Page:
For the next forty minutes or so I stood there, nursing my water, watching the crowd. There was an incredibly tall woman with a clipboard and sheets of paper that read "Mailing List." She, I thought to myself, must be with a band. It occurred to me, on occasion, to strike up some banter with her about this fact. But the opportunity never really presented itself. And besides, it would have been strange and awkward and I would have had no follow up. And she was two feet taller than I. And with friends.

I was not all together uncomfortable with myself there, both physically or mentally. My clothes were not wet, which meant that I could stand and not be forever thinking "man, my clothes are wet." And I was enjoying the experience of being surrounded by people without having to actually put forth any effort to have to meet them. This, I realize, does seem a bit on the anti-social side, but there are times when just the experience of being surrounded by life is enough to offer some amount of joy. Or contentment. Or something in between.

But it was wearing thin, and the band had just finished playing.

I peered around the corner, as I had been doing all evening, to see whether there were any people around the girl at the door, collecting the money. The plan, as it had played out in my head, was that I would engage her in conversation. I would ask her if there were any upcoming shows that she would recommend and then I would slip into the fact that I had no money (which I did not) and would see whether I could enter the venue.

This latter part of the plan would prove to be the easiest as it was the last band and she was not enforcing the entry fee as strictly as she could have. The former was a bit more difficult.

"I normally have a list of shows that I am planning on going to see, but right now I can't think of any."

A rejection! But I would not be put down so easily, and the conversation eventually wrapped around to talking about AOL. This, I felt, was a disaster, and would not be the fruits of my conversational labors. For the next hour and half we talked about concerts and theatre and chance encounters and how the universe often acts in strange and unusual ways.

Though probably ill-advised, I even offered to go away at one point, fearing that I was being too much of a bother and worrying that I was coming off as sleazy as opposed to sincerely bored. I really did not want to go in to see this band which sounded like bad Rage Against the Machine rip off. Or just bad. I really just wanted to have some sort of conversation with anyone, and the bar scene in the other room was quite unappealing.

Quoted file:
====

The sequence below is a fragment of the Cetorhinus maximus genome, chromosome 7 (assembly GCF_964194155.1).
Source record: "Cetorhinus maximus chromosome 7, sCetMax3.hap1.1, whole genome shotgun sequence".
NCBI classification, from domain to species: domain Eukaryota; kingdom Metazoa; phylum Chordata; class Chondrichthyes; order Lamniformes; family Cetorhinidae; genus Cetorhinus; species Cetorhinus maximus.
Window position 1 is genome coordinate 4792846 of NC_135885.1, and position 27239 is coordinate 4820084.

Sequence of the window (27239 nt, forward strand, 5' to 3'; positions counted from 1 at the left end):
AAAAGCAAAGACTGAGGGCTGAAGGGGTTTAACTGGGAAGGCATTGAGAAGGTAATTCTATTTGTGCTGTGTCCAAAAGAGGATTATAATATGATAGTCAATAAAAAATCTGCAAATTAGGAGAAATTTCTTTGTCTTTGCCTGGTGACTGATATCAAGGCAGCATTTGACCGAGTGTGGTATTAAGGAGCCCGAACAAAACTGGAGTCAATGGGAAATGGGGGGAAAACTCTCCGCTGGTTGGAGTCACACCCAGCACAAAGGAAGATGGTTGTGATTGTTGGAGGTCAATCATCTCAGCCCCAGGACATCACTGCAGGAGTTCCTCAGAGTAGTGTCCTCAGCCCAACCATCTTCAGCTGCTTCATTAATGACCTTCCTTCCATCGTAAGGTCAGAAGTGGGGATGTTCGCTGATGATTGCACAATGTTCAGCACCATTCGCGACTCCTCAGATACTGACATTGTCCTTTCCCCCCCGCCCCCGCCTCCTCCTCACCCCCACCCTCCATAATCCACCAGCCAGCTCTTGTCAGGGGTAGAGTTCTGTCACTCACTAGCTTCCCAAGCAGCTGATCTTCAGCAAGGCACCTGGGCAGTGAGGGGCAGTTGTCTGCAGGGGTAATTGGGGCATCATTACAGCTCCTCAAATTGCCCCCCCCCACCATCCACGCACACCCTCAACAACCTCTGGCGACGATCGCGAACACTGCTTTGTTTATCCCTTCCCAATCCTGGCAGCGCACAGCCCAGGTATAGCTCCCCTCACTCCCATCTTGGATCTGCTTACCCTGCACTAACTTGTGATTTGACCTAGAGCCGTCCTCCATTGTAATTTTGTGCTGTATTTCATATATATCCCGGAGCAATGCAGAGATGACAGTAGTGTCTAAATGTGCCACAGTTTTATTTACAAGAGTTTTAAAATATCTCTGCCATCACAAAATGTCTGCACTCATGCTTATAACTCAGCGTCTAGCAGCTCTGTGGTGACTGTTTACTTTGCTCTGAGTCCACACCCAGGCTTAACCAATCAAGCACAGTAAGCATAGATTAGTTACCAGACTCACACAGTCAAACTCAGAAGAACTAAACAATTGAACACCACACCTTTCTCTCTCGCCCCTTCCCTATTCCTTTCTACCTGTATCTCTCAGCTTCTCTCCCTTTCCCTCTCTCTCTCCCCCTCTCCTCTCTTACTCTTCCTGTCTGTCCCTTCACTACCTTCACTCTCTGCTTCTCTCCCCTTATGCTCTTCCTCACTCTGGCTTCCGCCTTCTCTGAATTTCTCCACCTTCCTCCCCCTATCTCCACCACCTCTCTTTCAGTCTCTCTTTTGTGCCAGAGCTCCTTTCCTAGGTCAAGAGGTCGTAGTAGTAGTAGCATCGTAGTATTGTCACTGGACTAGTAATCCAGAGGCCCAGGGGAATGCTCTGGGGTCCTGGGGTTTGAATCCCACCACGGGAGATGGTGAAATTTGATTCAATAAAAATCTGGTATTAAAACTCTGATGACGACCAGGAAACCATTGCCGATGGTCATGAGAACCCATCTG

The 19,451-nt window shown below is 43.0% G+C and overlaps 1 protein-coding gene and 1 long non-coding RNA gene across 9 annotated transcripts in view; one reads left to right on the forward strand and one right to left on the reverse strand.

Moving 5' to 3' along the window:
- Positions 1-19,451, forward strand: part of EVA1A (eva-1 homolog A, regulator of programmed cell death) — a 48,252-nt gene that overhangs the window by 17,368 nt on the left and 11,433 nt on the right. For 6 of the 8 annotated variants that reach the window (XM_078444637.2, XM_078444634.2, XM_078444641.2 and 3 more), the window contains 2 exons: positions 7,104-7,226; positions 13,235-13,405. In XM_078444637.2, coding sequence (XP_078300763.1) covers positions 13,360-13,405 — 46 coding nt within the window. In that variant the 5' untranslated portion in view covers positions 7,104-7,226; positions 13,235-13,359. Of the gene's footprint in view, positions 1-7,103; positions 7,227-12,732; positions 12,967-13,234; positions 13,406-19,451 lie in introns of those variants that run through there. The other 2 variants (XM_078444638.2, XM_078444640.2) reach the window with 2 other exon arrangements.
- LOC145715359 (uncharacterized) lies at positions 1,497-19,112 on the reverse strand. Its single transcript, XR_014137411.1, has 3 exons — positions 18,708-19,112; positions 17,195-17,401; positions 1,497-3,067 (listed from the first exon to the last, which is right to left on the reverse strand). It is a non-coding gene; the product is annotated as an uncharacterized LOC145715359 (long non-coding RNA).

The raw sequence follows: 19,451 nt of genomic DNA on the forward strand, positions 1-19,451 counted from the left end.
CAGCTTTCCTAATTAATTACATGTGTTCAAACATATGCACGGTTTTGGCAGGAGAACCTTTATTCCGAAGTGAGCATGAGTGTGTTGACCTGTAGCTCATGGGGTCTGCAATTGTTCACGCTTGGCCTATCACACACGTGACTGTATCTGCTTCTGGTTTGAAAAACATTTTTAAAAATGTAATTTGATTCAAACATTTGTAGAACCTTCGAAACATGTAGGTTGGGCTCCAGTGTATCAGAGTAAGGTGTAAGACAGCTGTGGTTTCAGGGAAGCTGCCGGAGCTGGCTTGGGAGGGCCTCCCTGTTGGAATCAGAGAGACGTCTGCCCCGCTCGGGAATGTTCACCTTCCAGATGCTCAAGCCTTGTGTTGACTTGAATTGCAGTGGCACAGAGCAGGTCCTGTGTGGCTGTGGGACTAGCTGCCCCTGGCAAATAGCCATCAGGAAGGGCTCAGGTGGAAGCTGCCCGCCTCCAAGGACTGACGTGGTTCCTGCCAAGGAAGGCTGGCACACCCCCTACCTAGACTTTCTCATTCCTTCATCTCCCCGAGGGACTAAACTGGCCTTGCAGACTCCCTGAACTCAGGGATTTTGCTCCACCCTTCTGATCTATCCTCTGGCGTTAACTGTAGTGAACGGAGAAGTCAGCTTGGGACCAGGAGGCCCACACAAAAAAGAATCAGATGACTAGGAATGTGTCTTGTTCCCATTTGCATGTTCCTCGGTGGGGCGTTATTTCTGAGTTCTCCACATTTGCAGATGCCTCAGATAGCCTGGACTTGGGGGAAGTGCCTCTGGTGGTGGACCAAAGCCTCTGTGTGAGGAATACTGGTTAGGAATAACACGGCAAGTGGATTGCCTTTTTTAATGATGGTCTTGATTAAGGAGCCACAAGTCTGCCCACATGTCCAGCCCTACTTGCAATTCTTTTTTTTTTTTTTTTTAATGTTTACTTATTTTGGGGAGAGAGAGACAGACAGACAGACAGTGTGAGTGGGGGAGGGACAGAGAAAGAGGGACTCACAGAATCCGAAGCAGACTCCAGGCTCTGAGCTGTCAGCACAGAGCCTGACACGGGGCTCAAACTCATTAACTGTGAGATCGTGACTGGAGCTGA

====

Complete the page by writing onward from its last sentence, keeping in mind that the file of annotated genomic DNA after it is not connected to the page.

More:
I recommended shows that she should go see, she told me stories about when she lived in London and we exchanged remarks about the level of stupidity present in the room behind us. We talked about how the music was particularly horrid and had no redeeming value and how the people in the audience probably did not understand this fact. We talked of feelings of entitlement to attend performances for free - she in the music industry, me in the theater one.

We talked about nothing.

"You know, your job could pretty much replaced with a sign," I mentioned as another patron asked about the location of the bathrooms (down the stairs) and how to get into see the band (through the door labeled "enter here").

She stared at me. "I was just thinking the exact same thing."

She started packing up the money and tally for the evening's attendance and I thanked her for a lovely evening and enjoyable conversation.

"I'll be here again tomorrow night if you've got nothing better to do."


Before I left I did introduce myself. I was thinking about leaving having never made formal introductions, leading more to the random nature of the encounter, but realized that I did in fact want to make introductions, that I did want to leave knowing who she was, and vice versa (her name is Melissa).